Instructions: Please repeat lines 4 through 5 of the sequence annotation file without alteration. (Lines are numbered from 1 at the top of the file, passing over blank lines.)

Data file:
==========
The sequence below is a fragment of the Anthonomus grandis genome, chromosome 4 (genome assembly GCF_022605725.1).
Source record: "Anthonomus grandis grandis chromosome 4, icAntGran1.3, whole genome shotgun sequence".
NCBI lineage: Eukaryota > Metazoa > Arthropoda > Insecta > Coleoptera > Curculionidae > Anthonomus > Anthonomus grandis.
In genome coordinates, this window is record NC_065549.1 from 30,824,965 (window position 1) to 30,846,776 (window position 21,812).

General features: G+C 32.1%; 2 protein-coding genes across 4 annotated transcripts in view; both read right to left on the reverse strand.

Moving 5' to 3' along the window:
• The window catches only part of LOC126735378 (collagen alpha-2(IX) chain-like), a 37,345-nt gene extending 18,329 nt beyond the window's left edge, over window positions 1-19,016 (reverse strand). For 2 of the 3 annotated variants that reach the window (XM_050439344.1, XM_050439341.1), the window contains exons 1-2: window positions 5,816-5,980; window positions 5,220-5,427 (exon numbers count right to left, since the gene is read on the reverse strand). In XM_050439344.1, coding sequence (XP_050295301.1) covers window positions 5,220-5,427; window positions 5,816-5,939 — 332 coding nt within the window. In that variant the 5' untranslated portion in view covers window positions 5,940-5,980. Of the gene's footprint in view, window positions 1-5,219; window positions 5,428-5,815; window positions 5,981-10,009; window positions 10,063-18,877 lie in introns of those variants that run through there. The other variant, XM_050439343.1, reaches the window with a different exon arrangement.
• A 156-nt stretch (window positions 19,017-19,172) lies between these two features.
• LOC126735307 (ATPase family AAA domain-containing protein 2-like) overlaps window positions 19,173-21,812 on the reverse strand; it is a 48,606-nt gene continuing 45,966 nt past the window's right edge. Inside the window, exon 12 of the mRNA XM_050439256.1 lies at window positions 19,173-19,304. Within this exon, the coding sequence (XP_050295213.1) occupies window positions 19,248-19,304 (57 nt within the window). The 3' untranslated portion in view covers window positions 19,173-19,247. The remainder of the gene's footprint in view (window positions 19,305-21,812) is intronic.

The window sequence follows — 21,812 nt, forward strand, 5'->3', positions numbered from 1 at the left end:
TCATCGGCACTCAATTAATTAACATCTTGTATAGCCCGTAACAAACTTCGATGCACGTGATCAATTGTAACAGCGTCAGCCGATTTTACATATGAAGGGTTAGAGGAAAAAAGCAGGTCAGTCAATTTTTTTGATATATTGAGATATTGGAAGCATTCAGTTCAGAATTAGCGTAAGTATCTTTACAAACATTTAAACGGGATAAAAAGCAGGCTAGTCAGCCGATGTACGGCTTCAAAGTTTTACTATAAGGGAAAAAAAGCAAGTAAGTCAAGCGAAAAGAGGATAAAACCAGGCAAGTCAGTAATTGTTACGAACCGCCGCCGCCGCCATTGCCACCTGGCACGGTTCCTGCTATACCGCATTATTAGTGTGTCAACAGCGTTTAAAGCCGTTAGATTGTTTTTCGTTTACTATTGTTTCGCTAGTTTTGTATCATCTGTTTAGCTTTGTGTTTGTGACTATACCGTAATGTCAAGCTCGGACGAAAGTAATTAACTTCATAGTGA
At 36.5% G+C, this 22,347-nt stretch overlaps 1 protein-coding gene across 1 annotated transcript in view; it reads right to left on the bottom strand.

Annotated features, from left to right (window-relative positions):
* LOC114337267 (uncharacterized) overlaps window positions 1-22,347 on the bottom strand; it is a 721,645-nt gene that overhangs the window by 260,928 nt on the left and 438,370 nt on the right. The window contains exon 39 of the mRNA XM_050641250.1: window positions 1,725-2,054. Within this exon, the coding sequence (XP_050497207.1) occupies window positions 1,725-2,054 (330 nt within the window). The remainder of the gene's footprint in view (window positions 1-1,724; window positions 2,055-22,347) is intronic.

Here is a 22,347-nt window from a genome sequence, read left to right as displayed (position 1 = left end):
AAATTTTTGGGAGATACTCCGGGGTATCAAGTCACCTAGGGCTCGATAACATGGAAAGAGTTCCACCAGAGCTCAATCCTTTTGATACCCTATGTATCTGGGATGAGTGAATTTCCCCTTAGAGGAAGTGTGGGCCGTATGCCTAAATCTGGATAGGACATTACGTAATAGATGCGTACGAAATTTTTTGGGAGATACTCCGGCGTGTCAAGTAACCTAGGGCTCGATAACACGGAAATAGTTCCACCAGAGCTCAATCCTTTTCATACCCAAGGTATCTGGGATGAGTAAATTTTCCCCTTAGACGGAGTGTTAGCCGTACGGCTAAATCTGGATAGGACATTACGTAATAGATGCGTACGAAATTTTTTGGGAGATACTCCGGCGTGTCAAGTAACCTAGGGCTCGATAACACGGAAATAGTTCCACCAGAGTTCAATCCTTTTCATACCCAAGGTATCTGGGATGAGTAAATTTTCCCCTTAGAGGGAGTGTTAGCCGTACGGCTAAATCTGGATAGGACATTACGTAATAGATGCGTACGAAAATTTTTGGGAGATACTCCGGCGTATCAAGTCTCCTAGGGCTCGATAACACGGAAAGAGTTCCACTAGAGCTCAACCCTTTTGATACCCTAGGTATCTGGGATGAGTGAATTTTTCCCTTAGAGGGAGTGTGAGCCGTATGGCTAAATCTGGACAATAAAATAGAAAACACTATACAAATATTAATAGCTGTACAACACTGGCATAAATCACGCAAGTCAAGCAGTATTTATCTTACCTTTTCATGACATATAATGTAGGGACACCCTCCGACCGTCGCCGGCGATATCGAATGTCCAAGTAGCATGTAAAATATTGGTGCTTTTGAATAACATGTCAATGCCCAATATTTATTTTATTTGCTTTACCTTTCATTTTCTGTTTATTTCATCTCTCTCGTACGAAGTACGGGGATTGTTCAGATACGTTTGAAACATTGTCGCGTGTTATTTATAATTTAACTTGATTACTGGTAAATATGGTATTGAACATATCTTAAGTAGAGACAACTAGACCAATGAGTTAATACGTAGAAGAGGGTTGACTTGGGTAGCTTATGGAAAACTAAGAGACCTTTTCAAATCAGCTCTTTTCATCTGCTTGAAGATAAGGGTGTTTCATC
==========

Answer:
In genome coordinates, this window is record NC_065549.1 from 30,824,965 (window position 1) to 30,846,776 (window position 21,812).

General features: G+C 32.1%; 2 protein-coding genes across 4 annotated transcripts in view; both read right to left on the reverse strand.